I’ve always loved the idea of superheroes. When I was little, my dad turned my entire room into a full-scale mural with all my favorites on a cityscape background — it was awesome. I was always intrigued by the dual identity aspect of it, not only because of how cool it would be to be extraordinary, but how difficult it would be at the same time.
This song is about how maybe the idea of it is better than the reality of it, but that no matter how old you are, having a childhood fantasy isn’t such a bad thing.
3. “Stand Your Ground”
I wrote this song three years ago, the day after I’d been fired from a job that ended messily. The circumstances that left me jobless were maddening and it left me feeling very angry. My wife was four months pregnant at the time and, as if there wasn’t enough pressure, that made me feel even worse.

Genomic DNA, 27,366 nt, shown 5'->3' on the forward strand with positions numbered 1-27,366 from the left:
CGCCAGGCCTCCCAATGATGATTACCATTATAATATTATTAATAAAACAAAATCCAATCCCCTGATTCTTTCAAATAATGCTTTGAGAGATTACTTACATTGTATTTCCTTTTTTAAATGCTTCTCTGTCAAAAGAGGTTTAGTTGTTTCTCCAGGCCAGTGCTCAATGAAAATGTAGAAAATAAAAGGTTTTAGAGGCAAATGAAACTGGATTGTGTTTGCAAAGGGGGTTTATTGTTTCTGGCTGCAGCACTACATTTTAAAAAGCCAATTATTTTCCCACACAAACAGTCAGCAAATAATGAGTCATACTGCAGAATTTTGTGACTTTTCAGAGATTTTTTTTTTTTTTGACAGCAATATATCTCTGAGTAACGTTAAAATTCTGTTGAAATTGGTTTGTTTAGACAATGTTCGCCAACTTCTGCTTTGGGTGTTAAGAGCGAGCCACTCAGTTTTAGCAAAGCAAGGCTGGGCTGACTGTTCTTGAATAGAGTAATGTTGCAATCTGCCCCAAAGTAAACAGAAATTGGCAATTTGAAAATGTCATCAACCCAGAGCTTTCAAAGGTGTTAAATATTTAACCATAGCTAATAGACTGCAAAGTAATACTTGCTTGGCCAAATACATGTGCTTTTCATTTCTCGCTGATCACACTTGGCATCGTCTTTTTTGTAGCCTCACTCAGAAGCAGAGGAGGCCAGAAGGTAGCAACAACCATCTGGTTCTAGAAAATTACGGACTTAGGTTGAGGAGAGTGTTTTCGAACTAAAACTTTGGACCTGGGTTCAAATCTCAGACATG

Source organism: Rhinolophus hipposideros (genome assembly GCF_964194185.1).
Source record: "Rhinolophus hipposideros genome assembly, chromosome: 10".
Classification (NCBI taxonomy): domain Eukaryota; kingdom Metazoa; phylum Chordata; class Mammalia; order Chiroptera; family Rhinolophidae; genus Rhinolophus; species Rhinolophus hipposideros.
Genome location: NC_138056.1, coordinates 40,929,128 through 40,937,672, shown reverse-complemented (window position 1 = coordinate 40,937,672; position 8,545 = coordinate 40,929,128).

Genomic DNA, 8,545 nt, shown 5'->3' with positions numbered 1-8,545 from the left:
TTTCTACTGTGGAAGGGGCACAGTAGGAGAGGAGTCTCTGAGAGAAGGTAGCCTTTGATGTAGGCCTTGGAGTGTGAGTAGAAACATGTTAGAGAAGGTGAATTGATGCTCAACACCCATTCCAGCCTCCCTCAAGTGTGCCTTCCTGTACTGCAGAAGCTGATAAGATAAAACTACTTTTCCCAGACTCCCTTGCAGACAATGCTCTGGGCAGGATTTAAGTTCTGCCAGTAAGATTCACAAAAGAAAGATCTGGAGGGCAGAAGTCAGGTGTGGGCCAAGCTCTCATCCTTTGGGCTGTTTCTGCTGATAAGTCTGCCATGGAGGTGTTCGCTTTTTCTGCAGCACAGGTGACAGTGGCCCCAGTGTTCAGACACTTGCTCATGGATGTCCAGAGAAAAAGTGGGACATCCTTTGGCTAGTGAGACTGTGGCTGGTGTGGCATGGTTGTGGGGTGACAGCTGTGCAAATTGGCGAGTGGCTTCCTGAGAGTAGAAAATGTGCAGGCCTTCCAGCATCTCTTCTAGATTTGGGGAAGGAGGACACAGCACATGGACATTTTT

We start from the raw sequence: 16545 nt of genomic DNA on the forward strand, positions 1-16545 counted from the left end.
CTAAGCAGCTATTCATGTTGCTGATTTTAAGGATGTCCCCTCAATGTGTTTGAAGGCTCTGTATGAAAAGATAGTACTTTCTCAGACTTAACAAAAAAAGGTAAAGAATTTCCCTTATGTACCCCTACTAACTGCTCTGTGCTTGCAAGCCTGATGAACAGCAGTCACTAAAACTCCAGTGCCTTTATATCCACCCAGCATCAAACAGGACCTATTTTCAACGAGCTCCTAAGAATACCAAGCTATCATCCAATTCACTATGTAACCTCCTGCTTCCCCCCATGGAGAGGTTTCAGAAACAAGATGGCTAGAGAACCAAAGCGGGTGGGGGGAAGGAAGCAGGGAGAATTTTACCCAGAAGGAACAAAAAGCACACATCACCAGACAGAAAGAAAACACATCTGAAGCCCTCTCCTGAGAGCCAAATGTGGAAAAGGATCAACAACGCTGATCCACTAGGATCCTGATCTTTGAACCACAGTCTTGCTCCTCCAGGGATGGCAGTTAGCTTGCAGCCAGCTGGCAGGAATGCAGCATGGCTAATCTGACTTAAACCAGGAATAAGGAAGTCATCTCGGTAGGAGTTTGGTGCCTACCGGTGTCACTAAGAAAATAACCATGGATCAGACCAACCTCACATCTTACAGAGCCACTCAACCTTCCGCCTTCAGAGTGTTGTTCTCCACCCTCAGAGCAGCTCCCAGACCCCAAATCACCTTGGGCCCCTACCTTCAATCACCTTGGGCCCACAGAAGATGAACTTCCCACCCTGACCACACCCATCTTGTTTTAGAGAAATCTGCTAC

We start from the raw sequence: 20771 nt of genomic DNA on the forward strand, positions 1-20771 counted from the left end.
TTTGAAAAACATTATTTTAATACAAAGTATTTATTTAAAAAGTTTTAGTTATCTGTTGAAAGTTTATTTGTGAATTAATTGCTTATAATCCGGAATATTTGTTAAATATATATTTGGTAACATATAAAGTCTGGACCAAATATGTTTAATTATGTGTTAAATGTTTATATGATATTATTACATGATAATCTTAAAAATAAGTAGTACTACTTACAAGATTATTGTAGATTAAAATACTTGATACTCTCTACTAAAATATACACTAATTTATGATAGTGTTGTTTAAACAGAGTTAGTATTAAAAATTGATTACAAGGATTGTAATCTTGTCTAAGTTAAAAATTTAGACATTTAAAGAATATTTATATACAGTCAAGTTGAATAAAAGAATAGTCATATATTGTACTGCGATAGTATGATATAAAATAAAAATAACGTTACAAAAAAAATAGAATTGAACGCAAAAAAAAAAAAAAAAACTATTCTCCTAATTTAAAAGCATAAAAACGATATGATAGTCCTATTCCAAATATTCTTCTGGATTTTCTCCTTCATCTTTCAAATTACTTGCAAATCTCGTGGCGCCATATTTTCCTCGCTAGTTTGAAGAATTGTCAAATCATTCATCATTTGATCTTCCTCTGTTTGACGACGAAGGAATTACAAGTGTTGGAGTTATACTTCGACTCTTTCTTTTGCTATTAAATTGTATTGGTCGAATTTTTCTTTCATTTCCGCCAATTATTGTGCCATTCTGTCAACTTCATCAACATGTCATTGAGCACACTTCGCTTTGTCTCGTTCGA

When I need to collect myself, I use music; so, during my first day of unemployment, I picked up my guitar and out came this song. At the time there were huge wildfires in California and, as I watched on TV, the first line that popped in my head was “The fire’s spreading, and it’s only getting bigger” — and that’s what it felt like.
It’s a song about pressure and survival. Sometimes it feels like the world is coming down on you and, even when you don’t think you can, you have to be strong and not let it beat you down.
4. “Real Living (Teenage Love)”
This song is all about reconnecting with that feeling we all had when we were teenagers and would fall head over heels for somebody. As adults, we get so wrapped up in our busy, hectic lives that we forget about the simplicities of being in love and having fun.
5. “Days Are Gone”
This is one of my favorite songs to play live: There’s so much raw energy to it. I have a manila envelope full of old pictures from college, and I was sifting through them a few years ago. There were a lot of good times in those pictures and I realized that, as the title states, those days are gone. I don’t live in the past, but I am a very nostalgic person, and it got me thinking about getting older. It’s a song about being OK with growing up, living with the past, accepting it and looking forward to the things ahead.
6. “No Heroes Among Thieves”